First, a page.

When the Lamb opened the book sealed with seven seals, the first seal revealed "a white horse" with a rider who receiving a bow, and a crown, went forth "conquering and to conquer." (6:2) There were arrayed against him, the forces of evil - human strife, poverty, pestilences, hunger and death. A price was paid in this warfare. John sees "souls under the altar" who cry unto God, "How long, 0 Lord?" (6:10) When the sixth seal is opened, the signs which would herald the coming response of God are noted. Interjected into the vision is the first introduction of the 144,000, followed by the seventh seal - "silence in heaven." Now in the final confrontation portrayed in the 19th Chapter, all "the armies in heaven followed Him on white horses." (19:14) There is silence in heaven, but not so on earth.
"Out of His mouth
goeth a sharp sword, that with it He should smite the nations. ... And He treadeth the winepress of the fierceness and wrath of
Almighty God." (19:15) A description of this
winepress closed the vision connected with the six angels of Revelation 14. "The vine of the earth" - those whose roots have been of
the earth earthly - weeds and tares - face the wrath of Him whom they have
rejected that He should not rule over them. He now rules them with a rod
of iron, and the sword of His mouth destroys them. (See II Thess. 2:8) The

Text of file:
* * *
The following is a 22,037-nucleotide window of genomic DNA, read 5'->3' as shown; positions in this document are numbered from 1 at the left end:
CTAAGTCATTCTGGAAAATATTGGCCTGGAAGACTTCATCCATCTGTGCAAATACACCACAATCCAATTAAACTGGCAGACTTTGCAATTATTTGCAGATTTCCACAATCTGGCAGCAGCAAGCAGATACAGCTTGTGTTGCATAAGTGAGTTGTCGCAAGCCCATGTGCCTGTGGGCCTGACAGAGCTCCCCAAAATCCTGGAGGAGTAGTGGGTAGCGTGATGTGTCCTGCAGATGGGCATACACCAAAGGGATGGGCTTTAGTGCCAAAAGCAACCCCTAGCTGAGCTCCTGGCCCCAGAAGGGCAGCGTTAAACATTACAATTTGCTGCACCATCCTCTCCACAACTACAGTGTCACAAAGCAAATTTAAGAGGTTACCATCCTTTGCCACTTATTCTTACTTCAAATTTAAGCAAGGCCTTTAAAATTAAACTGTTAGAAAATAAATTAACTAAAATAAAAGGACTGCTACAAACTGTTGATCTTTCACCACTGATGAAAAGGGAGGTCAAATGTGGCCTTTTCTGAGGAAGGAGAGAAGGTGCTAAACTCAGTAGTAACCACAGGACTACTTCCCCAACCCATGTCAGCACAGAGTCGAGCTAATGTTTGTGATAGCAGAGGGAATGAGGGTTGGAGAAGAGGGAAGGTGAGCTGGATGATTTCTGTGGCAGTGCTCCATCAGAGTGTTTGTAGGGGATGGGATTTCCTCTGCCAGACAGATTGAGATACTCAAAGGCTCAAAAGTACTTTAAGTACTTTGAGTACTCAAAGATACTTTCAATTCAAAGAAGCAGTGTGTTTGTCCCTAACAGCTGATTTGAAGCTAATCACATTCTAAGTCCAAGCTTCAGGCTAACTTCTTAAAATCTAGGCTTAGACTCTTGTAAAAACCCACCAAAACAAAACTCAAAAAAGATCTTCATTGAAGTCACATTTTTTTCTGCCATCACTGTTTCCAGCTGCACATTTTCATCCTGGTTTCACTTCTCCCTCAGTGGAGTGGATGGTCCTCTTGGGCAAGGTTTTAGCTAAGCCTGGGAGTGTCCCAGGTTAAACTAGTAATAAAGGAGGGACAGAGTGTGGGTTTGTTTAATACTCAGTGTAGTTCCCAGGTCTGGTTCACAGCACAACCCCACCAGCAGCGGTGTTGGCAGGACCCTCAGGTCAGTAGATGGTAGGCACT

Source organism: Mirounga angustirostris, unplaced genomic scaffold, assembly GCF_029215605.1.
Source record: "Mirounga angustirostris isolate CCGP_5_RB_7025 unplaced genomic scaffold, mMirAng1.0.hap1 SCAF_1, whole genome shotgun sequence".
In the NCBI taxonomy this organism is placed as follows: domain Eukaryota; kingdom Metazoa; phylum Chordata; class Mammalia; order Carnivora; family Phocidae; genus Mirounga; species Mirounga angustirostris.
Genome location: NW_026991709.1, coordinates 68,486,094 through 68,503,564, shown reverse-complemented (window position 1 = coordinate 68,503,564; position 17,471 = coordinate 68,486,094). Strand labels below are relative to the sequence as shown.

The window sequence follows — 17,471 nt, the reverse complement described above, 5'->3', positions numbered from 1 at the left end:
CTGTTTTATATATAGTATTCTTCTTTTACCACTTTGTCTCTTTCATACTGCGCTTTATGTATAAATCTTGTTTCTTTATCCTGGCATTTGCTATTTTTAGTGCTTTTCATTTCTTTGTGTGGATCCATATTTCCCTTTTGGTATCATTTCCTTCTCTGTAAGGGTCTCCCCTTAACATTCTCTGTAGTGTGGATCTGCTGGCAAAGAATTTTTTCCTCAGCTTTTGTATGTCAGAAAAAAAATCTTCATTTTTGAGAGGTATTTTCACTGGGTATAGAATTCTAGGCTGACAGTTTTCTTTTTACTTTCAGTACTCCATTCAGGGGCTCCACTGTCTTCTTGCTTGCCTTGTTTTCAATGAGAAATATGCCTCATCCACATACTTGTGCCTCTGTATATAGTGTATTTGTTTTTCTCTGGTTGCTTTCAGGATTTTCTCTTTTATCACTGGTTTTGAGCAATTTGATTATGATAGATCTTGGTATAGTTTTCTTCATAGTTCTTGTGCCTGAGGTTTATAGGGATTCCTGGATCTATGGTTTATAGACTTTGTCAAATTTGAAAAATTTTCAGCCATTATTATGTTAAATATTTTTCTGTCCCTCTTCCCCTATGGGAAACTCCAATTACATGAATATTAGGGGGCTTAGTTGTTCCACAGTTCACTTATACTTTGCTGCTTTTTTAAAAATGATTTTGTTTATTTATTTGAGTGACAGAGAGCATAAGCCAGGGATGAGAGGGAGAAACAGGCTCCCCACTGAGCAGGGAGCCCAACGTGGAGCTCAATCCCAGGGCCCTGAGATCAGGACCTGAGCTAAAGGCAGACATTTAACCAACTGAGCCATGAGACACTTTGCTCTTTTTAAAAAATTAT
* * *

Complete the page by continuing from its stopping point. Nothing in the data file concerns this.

"violence" in the overthrow of "
The "names" noted in this revelation of the Lamb provoke thought. He has a personal name engraved on His crowns, that He himself alone knows. (v. 12) His vesture dipped in blood has inscribed upon it the name, "King of kings, and Lord of lords." (vers. 13, 16) He is also called the Word of God - the Logos. Once in the book of Revelation, Jesus Christ speaks as "the Son of God" (2:18). Now as He comes forth to "judge and make war" He returns to His original relationship in the Godhead - "the Logos of God" - He who was in the beginning with God. (John 1:1-2)
The language and thought describing the "conquering" King of kings and Lord of lords is found in Isaiah 63:1-6. A thoughtful reading of these verses reveals the "tension" between what He provided as He trod "the winepress alone" and the judgment upon those who reject this great provision of salvation.
As the Word of God rides forth to "judge and make war," He does not come unopposed. "The beast and kings of the earth, and their armies, gathered together to make war against Him that sat on the horse, and against His army." (19:19) They had been gathered together by "spirits of devils" to "a place called in the Hebrew, Har-Mo'ed," for "the war (Gr.) of the great day of God Almighty." (16:13-14, 16) The "beast" and "the false prophet" are taken and cast "alive" into "the lake of fire." (Gr. 19:20) Daniel speaks of the "beast" which had "the little horn" as being "given to the burning flame." (7:11)
The problem which arises is that "the lake of fire" in which the dragon and the lost are cast does not come till the close of the Millennium (20:9-10). Must a symbolic meaning be given to its use in 19:20, even as the "beast" and "false
prophet" are symbols of Systems? The "lake of fire" represents "total annihilation." Is this telling then that with the close of human history at the Second Advent, the systems of earth through which the Devil deceived mankind are ended? After the 1000 years, Satan in person goes "out to deceive the nations of the earth." (20:8)
After the scenes of war and strife, and the final destruction of sin and sinners are revealed to John, he sees "a new heaven and a new earth." He hears from the throne the promise, "Behold I make all things new." He is told - "Write, for these words are true and faithful." (21:5)